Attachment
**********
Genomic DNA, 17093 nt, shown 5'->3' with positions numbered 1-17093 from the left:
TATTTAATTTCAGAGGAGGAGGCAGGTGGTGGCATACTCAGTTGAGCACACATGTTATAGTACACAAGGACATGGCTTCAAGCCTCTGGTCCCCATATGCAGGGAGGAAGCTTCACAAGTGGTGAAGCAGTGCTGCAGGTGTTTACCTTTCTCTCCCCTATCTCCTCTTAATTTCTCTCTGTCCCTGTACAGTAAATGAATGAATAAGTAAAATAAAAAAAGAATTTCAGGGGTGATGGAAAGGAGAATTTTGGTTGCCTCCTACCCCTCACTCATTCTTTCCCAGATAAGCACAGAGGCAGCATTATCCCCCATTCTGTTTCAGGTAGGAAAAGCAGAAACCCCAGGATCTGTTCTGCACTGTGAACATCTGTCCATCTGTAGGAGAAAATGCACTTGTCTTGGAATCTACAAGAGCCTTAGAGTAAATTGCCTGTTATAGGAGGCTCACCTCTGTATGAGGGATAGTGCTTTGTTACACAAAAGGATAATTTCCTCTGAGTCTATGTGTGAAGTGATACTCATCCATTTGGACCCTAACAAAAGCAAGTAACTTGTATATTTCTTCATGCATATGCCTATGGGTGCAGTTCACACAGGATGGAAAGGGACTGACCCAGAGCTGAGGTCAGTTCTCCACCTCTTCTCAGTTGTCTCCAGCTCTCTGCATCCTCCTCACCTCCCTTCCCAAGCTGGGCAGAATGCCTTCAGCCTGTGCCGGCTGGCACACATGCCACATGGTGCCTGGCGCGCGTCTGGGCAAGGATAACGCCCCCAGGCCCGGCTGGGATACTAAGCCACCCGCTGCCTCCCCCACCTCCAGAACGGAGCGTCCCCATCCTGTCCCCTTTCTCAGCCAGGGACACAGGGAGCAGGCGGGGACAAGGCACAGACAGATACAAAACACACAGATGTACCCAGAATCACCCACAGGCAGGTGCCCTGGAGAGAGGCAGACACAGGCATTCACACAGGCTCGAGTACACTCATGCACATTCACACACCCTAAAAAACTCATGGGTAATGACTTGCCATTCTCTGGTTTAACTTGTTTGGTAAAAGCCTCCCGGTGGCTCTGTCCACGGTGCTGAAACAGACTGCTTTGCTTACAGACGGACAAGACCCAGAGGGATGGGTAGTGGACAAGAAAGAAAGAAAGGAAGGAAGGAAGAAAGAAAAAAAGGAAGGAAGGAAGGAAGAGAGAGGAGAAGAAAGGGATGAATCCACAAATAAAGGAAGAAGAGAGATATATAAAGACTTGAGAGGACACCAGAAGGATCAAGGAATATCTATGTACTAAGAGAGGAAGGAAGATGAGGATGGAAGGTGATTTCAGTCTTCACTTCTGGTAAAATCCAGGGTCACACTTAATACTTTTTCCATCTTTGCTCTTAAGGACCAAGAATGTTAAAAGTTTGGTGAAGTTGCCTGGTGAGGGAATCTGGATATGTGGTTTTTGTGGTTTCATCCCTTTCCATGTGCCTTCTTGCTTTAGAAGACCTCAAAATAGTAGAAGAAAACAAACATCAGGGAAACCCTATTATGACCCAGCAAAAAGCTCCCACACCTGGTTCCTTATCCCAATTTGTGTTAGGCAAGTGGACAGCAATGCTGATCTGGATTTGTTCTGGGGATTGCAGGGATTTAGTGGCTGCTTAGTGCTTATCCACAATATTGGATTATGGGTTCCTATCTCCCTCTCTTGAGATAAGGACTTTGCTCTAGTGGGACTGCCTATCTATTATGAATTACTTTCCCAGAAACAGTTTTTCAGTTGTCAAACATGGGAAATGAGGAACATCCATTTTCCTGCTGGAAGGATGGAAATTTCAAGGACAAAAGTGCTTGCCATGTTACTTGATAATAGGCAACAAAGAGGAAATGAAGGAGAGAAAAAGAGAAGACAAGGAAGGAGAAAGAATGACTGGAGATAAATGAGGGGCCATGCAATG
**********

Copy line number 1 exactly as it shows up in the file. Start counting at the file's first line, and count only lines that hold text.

Genomic DNA, 17093 nt, shown 5'->3' with positions numbered 1-17093 from the left: